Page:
Why I Need Your Help
My name is Nicole Sandler, and I need help.
Twelve years ago, I made the difficult decision to adopt a baby who needed a family. As I was approaching 40, I had led a successful, career-driven life, but hadn’t yet met the man with whom I wanted to spend the rest of my life, let alone create a child.
I always pictured myself with a daughter, so I set out to find her. As luck would have it, after 18 months of document chasing, notarizing, translating and playing a long, difficult waiting game, I awoke one morning to an email with two pictures of a precious little girl in an orphanage in a little village called Karakastek in the country of Kazakhstan.
Trying to think with my head and not my heart, I got more information, conferring on her medical records with a doctor who specializes in international adoption, before embarking on the most important journey of my life.
At 15 months, she weighed only 16 pounds. She was not yet walking or talking, but there was a sparkle in her eyes and, in the short video they sent, I was enchanted by the giant smile that emerged once she got over her initial fear of the people who were doing the video taping.
The doctor said she looked malnourished, and seemed to be in need of a lot of “Vitamin M – mommy”.
Six weeks later, I travelled to the other side of the world to meet and adopt my daughter.
I knew motherhood would be a challenge. But I never knew that, 12 years later, I’d feel so lost in my efforts to help her live a successful, happy life.
As I tell anyone who’ll listen, Alison couldn’t be more my child if I had given birth to her myself. She’s strong-willed, stubborn and smart. She’s independent and tough. Within six months, Alison caught up – she grew from the size and developmental level of a nine-month old (18 lbs at 18 months when I adopted her) to a typical two-year old, in the 90th percentile for height and weight.
Unfortunately, as she was developing, my career took a turn for the worse. My radio station in Los Angeles was sold, and I was out of work. After a few stops in different cities (the perils of a radio career), we wound up back in South Florida, where I grew up, to be near family, in time for Alison to start kindergarten. That’s when the school did the testing to confirm what I had suspected, Alison has ADHD.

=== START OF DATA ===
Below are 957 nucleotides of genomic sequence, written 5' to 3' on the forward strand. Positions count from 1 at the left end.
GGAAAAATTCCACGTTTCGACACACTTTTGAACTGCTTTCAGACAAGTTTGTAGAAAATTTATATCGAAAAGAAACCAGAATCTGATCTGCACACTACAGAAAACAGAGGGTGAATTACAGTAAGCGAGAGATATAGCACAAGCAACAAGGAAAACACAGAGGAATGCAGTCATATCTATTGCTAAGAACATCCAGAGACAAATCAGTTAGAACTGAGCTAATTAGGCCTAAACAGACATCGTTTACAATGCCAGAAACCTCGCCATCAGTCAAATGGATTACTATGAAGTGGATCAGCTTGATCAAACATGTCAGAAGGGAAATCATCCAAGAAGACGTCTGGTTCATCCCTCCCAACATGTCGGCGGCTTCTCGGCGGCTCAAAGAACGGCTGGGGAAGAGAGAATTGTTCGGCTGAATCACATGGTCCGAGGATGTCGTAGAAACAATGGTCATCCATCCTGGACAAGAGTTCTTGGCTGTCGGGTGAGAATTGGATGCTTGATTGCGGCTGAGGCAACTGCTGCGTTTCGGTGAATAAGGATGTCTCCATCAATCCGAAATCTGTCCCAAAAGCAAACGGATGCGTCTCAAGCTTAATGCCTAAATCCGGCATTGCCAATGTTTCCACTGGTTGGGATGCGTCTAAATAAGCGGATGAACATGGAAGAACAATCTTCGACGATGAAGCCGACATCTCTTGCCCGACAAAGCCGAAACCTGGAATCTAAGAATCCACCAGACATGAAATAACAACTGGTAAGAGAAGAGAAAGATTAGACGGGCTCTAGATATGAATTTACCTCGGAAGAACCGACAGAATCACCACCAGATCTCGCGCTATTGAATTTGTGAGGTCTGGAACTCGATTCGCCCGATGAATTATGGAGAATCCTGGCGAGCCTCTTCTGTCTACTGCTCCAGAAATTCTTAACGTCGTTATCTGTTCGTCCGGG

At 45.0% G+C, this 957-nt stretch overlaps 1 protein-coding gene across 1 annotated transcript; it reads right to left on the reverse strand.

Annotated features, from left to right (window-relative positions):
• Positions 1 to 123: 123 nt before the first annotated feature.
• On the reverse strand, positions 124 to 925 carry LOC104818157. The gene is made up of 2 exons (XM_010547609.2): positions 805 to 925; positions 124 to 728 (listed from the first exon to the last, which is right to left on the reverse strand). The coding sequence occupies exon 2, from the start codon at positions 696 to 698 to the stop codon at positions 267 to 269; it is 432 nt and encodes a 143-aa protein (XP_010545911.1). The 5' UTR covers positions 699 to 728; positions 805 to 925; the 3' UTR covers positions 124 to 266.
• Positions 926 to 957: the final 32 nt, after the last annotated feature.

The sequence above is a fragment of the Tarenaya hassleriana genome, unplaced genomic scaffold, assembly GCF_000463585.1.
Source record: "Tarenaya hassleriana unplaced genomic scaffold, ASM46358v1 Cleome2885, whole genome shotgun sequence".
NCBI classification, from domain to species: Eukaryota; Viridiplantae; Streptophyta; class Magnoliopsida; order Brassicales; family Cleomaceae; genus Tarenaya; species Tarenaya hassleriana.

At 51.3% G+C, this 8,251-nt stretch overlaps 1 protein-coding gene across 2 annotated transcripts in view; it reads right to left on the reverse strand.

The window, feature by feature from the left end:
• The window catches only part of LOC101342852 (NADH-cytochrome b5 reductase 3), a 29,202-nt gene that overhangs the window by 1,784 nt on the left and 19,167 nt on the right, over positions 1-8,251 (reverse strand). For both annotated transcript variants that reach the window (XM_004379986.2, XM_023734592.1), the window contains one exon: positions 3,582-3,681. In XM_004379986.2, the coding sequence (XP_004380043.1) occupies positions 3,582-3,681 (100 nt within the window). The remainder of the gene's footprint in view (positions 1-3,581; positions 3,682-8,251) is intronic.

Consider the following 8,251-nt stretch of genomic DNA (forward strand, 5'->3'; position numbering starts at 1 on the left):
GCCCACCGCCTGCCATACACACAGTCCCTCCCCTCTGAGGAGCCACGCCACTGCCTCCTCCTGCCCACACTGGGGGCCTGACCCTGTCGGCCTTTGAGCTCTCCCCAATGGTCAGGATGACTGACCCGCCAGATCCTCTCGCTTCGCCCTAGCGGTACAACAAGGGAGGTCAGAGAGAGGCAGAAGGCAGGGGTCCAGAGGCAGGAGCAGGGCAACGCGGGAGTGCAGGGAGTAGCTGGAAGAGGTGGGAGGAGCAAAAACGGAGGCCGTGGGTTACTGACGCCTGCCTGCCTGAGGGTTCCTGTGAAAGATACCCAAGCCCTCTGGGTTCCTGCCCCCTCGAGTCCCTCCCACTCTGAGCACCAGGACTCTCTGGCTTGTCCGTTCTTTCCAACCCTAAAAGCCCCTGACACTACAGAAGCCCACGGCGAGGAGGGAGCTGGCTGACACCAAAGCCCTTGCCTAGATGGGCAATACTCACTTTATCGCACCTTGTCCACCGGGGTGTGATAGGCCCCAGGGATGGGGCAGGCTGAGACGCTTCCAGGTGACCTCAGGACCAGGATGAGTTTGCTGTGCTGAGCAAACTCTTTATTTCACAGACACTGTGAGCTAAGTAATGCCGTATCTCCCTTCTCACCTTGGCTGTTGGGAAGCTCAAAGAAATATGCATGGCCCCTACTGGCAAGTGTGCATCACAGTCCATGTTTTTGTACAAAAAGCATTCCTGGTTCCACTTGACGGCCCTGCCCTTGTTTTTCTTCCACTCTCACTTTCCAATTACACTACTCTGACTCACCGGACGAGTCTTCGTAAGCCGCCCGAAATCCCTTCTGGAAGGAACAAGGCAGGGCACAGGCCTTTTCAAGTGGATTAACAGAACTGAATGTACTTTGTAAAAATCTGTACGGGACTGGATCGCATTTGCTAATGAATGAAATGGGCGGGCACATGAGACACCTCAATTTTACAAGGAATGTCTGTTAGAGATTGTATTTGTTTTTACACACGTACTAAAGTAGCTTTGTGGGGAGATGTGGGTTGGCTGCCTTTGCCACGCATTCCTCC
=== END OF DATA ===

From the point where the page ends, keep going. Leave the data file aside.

What I knew about ADD/ADHD before I began my extensive reading on the subject was only that kids who have it have trouble paying attention. What I didn’t realize was what a challenge parenting a child with a severe case of Attention Deficit Hyperactivity Disorder would be.
From her teachers I get the same feedback that I offer them – Alison is a very bright child, but she is often in her own world. Nothing seems to sink in. She hears, but doesn’t listen. She cannot seem to stay on task for any extended period of time, and has great difficulty following directions, especially if there’s more than one task to be completed.
She made it through elementary school with passing grades, but certainly not what a child as bright as she would expect. She would also constantly lose things. From homework to notebooks to important papers from school.
Then she hit middle school, and things got even worse. She has an IEP (individualized education program) – she is in regular classes, but gets extra time for tests. She constantly forgets to do assignments (even with mom riding herd) and, often when she does do the work, she leaves it at home or otherwise forgets to turn it in.
I have her on medication (we’re on the 4th or 5th now, as none seem to help), and in therapy. In addition to her diagnosis of ADHD, Alison also has the diagnosis of Oppositional Defiant Disorder, which is just as it sounds. I say the sky is blue, and she’ll argue that it’s red. And when I’m trying to help her with remembering to do her school projects, it can sometimes turn ugly.
So, as you’d expect, my fiercely independent daughter has trouble taking direction. It’s difficult to help her, and heartbreaking for me, as I’m helpless watching her come to the end of 7th grade with the realization that she will likely have to repeat 7th grade next year.
A few words in defense of my daughter … She’s compassionate, loves animals, is funny (or thinks she is), and is a beautiful, loving girl. But I worry that she can’t – or won’t – learn the things she needs to succeed in life.
As I pondered the thought of her being left back in 7th grade and worried about how she’ll get throught 8th and then high school, I went in search of something to help her.
I came across a program offered by Florida International Center for Children & Families called the Summer Treatment Program for Adolescents
Teens with ADHD, oppositional disorders, aggression, learning problems, or teens with mixed behavior and learning problems